European Bid to Ban Burka

Voters in four EU countries reportedly favour by a wide margin banning burqas from being worn in public. The Financial Times reports as follows on Nicholas Sarkozy's proposed ban in France and the public reaction.

"The poll shows some 70 per cent of respondents in France said they supported plans to forbid the wearing of the garment which covers the female body from head to toe. There was similar sentiment in Spain and Italy, where 65 per cent and 63 per cent respectively favoured a ban


The strength of feeling in the UK and Germany may seem particularly surprising. Britain has a strong liberal tradition that respects an individual's right to full expression of religious views. But here, some 57 per cent of people still favoured a ban. In Germany, which is also reluctant to clamp down in minority rights, some 50 per cent favoured a ban."


The idea of banning religious garb in the name of liberal and enlightened ideas is not new. In the early years of the secular revolution in Turkey, Kemal Ataturk banned men from wearing the fez. Some men who defied the ban were actually killed.


Where do bans on religious garb stop? What would Nadia Eweida of Great Britain say? She was banned by British Airways from wearing a cross around her neck on the job unless she concealed it. The web site "Clerical Whispers" reports as follows on the British court ruling that upheld Ms. Eweida's dismissal.



"British Airways check-in worker Nadia Eweida has lost her appeal against a previous court ruling upholding the airline's decision to ban her from wearing a cross necklace with her uniform at work.


Lord Justice Sedley upheld the Employment Appeal Tribunal's November 2008 ruling determining that the airline's ban did not constitute religious discrimination.


He said: "This case has perhaps illustrated some of the problems which can arise when an individual asserts that a provision, criterion or practice adopted by an employer conflicts with beliefs which they hold but which may not only not be shared but may be opposed by others in the workforce. It is not unthinkable that a blanket ban may sometimes be the only fair solution."


Those who support the burqa ban sometimes cite the presence of spousal abuse and poor treatment of women that is associated with radical Islam. There may be communal and family pressure to wear the restrictive garb.


Anyone who is not a hermit is subject to family and community pressure to dress and behave in certain ways. The unfortunate thing about Muslim communities in Europe is the murderous turn such pressure can take. Government and private charity already assist women leaving abusive relationships. Men who in Arab countries could get away with murder in the name of "honour" face prison for the same behavior in Europe and America. Muslim polygamy is already tolerated in Europe. Why is a ban on the burqa being proposed when this basic law is flouted? What about crimes against non Muslim women committed by Muslim men in Europe? Consider the following statement by an Australian imam justifying the rape of Australian women by Muslims.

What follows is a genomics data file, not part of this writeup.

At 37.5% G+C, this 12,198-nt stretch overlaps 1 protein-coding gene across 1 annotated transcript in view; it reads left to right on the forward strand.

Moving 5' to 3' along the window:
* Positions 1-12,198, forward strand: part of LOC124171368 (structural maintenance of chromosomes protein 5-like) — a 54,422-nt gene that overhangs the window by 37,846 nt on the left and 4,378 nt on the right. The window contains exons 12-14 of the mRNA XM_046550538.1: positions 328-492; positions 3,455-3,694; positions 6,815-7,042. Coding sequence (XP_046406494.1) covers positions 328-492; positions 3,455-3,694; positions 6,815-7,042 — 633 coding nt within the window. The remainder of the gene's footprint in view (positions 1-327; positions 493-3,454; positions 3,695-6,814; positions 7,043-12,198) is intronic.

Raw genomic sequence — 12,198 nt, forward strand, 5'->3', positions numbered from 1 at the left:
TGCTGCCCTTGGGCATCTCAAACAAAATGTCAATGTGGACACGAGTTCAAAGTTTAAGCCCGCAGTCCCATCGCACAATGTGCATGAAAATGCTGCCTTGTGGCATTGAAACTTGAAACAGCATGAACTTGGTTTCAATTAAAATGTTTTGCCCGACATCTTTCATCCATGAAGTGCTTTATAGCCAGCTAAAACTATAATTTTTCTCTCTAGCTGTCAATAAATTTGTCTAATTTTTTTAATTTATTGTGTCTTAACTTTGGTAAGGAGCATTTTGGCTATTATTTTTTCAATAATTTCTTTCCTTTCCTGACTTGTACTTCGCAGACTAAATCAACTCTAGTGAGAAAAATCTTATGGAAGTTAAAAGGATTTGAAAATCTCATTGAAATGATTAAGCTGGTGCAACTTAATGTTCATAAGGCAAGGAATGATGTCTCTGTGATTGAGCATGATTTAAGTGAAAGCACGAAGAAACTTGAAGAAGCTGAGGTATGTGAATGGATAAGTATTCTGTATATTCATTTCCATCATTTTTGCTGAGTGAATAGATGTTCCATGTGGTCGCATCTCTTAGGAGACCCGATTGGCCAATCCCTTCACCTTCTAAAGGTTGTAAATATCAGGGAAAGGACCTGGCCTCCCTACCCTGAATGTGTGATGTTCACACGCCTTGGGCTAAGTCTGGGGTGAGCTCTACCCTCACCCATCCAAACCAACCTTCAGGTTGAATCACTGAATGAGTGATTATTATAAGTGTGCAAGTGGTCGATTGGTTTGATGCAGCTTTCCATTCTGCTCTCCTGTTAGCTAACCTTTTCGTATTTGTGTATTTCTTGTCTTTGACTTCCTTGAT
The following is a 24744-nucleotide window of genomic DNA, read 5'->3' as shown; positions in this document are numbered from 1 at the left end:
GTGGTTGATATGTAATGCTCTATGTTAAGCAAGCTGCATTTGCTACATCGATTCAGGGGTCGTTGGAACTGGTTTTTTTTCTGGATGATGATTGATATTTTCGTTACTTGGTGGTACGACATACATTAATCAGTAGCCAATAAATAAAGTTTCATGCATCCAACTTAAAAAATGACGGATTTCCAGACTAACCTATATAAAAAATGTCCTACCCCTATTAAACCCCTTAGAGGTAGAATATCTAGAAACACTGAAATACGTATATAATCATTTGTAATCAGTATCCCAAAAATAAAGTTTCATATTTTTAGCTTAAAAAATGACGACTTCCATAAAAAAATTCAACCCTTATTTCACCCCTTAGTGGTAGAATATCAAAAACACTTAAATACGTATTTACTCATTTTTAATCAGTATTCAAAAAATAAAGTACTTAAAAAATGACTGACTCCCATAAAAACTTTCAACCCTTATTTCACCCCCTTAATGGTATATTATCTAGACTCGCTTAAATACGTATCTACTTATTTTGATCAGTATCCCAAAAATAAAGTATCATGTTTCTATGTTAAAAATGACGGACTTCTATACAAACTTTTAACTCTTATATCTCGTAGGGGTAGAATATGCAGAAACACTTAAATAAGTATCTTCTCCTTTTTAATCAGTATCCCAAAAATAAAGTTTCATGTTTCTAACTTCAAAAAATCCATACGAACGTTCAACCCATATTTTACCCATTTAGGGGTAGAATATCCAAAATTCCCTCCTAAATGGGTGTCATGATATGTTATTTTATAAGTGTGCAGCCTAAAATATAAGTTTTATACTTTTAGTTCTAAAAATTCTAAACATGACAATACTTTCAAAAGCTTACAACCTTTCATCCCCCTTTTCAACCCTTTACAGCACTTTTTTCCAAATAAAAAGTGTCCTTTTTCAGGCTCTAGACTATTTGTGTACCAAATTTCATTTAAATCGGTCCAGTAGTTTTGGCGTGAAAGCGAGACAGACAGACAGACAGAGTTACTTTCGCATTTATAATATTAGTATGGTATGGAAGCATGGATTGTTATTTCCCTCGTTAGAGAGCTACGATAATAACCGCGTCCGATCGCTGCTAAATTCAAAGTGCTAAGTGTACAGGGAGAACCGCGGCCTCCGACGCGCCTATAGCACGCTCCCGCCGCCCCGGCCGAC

"If you take out uncovered meat and place it outside on the street, or in the garden or in the park, or in the backyard without a cover, and the cats come and eat it ... whose fault is it, the cats or the uncovered meat?" the sheik said in his sermon. "The uncovered meat is the problem. If she was in her room, in her home, in her hijab, no problem would have occurred."


It is very easy to focus on garb that is bizarre to western eyes and to placate the public by banning it. If a Muslim woman wants to cover her face, that should be her right. But if she needs to show her face to a police officer or at customs, there can be no excuses. It is hard to believe that the open eyes behind the veils do not see the possibility of less restrictive variants of Islam. There are plenty of Muslim women who are adopting more liberal forms of Islam. Their rights should be protected from gangsters who would intimidate them, but not at the expense of those who remain covered.


It is a fact that there is a sector of the Muslim community that is radical. Security services should be gathering intelligence and cracking down on radicals. But banning the veil is a cosmetic measure. It sets a corrosive legal precedent, just like the ban on minarets. It is a bad idea, and it should be scrapped.

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